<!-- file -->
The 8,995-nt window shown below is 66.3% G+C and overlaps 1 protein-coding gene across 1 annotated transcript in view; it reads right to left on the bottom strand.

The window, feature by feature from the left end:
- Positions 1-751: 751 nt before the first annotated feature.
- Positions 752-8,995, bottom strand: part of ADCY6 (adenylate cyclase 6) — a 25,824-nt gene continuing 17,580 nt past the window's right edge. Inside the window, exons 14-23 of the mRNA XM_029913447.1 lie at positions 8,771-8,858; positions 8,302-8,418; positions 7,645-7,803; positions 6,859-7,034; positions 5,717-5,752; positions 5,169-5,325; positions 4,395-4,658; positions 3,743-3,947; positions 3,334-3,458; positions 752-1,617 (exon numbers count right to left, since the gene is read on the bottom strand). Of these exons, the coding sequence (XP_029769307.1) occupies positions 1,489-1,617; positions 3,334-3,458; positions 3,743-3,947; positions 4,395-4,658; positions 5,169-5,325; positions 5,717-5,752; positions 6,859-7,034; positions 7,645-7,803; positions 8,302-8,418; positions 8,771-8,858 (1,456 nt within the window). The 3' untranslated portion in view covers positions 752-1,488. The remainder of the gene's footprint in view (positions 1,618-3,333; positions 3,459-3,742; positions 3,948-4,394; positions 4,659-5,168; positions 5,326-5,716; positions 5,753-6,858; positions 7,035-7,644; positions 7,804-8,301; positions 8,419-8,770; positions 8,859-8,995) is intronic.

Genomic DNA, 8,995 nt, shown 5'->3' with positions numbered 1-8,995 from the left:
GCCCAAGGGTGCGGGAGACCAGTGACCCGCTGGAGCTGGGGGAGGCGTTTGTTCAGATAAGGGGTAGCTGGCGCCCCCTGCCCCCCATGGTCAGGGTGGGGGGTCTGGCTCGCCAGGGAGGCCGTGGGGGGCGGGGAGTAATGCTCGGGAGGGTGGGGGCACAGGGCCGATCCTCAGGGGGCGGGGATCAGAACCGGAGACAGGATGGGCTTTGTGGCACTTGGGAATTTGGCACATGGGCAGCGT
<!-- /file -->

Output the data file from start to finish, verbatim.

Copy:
The 8,995-nt window shown below is 66.3% G+C and overlaps 1 protein-coding gene across 1 annotated transcript in view; it reads right to left on the bottom strand.

The window, feature by feature from the left end:
- Positions 1-751: 751 nt before the first annotated feature.
- Positions 752-8,995, bottom strand: part of ADCY6 (adenylate cyclase 6) — a 25,824-nt gene continuing 17,580 nt past the window's right edge. Inside the window, exons 14-23 of the mRNA XM_029913447.1 lie at positions 8,771-8,858; positions 8,302-8,418; positions 7,645-7,803; positions 6,859-7,034; positions 5,717-5,752; positions 5,169-5,325; positions 4,395-4,658; positions 3,743-3,947; positions 3,334-3,458; positions 752-1,617 (exon numbers count right to left, since the gene is read on the bottom strand). Of these exons, the coding sequence (XP_029769307.1) occupies positions 1,489-1,617; positions 3,334-3,458; positions 3,743-3,947; positions 4,395-4,658; positions 5,169-5,325; positions 5,717-5,752; positions 6,859-7,034; positions 7,645-7,803; positions 8,302-8,418; positions 8,771-8,858 (1,456 nt within the window). The 3' untranslated portion in view covers positions 752-1,488. The remainder of the gene's footprint in view (positions 1,618-3,333; positions 3,459-3,742; positions 3,948-4,394; positions 4,659-5,168; positions 5,326-5,716; positions 5,753-6,858; positions 7,035-7,644; positions 7,804-8,301; positions 8,419-8,770; positions 8,859-8,995) is intronic.

Genomic DNA, 8,995 nt, shown 5'->3' with positions numbered 1-8,995 from the left:
GCCCAAGGGTGCGGGAGACCAGTGACCCGCTGGAGCTGGGGGAGGCGTTTGTTCAGATAAGGGGTAGCTGGCGCCCCCTGCCCCCCATGGTCAGGGTGGGGGGTCTGGCTCGCCAGGGAGGCCGTGGGGGGCGGGGAGTAATGCTCGGGAGGGTGGGGGCACAGGGCCGATCCTCAGGGGGCGGGGATCAGAACCGGAGACAGGATGGGCTTTGTGGCACTTGGGAATTTGGCACATGGGCAGCGT